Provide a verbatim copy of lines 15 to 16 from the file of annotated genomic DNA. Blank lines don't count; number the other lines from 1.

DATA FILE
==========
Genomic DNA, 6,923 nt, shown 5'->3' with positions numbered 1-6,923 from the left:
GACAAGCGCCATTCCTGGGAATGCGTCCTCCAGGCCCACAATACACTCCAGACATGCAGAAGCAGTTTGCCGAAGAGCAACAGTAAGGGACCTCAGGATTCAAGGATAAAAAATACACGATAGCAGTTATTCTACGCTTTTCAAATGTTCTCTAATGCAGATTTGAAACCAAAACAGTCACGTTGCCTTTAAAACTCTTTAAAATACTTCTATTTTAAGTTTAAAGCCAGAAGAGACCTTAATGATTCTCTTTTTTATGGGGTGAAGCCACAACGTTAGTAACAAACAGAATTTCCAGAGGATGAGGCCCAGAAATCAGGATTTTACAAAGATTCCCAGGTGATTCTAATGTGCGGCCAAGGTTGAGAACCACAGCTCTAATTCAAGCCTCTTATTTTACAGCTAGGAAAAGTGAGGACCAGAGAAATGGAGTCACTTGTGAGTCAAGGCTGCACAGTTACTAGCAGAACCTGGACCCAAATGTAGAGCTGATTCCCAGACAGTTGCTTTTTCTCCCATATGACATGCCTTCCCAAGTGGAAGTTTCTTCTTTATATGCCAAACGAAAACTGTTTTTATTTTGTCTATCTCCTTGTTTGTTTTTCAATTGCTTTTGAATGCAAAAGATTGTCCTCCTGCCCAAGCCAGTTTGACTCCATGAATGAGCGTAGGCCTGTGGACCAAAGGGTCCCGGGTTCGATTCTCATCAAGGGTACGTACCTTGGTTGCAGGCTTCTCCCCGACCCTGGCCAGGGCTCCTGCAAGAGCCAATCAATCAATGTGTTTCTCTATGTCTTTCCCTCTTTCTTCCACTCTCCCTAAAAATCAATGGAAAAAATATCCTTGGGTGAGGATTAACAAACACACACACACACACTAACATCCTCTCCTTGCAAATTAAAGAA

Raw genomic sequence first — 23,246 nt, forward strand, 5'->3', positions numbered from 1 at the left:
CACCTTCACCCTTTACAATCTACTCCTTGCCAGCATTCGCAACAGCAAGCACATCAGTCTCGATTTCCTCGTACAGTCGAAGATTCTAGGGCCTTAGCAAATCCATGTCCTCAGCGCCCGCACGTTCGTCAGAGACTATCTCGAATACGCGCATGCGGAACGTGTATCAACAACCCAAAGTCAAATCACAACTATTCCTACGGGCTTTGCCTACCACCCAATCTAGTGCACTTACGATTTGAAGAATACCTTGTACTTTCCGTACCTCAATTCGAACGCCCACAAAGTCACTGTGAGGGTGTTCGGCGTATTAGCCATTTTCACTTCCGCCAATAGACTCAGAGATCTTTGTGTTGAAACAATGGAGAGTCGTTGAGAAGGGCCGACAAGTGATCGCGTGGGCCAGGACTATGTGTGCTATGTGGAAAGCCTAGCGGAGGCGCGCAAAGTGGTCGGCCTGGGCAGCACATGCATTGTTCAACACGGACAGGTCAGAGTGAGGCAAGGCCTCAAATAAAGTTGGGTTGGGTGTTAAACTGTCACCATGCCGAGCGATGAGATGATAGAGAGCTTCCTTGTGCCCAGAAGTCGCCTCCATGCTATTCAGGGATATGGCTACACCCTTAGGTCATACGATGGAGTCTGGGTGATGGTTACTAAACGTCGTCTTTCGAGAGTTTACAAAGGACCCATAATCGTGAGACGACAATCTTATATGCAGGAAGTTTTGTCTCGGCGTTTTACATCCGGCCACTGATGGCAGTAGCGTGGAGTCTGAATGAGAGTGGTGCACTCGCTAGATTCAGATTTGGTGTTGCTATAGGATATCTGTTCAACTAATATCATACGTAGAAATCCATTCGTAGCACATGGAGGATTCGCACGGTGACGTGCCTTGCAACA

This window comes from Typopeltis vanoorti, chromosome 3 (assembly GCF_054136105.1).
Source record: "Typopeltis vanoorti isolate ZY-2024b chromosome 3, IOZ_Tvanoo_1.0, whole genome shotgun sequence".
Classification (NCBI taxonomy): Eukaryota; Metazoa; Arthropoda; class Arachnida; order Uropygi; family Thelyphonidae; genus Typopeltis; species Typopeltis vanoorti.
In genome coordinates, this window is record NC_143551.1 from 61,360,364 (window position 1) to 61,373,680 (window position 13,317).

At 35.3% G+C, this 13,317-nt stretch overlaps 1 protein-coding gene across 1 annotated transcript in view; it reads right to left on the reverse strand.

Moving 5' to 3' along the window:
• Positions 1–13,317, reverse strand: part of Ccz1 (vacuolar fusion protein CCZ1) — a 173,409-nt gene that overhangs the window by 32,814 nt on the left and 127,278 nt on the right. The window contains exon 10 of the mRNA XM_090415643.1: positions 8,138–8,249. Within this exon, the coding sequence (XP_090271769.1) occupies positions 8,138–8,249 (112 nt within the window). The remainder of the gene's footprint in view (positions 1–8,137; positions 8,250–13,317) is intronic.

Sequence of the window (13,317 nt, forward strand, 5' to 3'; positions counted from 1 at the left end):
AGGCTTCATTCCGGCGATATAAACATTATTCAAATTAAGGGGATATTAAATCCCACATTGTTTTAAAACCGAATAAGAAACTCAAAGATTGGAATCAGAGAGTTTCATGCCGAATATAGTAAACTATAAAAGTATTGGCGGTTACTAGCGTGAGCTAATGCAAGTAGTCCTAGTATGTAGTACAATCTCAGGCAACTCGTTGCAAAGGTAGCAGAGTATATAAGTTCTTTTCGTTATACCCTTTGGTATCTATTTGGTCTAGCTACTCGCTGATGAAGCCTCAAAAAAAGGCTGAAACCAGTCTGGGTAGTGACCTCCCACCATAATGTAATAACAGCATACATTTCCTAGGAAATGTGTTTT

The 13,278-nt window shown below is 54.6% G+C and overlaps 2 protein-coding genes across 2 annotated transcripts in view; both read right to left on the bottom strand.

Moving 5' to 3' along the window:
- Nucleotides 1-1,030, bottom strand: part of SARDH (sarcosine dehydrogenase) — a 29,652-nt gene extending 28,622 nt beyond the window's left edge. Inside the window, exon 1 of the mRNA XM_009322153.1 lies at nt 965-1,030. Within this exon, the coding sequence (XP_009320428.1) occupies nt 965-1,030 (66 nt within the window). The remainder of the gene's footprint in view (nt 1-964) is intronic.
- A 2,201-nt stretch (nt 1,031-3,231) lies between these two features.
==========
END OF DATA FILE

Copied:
Moving 5' to 3' along the window:
- Nucleotides 1-1,030, bottom strand: part of SARDH (sarcosine dehydrogenase) — a 29,652-nt gene extending 28,622 nt beyond the window's left edge. Inside the window, exon 1 of the mRNA XM_009322153.1 lies at nt 965-1,030. Within this exon, the coding sequence (XP_009320428.1) occupies nt 965-1,030 (66 nt within the window). The remainder of the gene's footprint in view (nt 1-964) is intronic.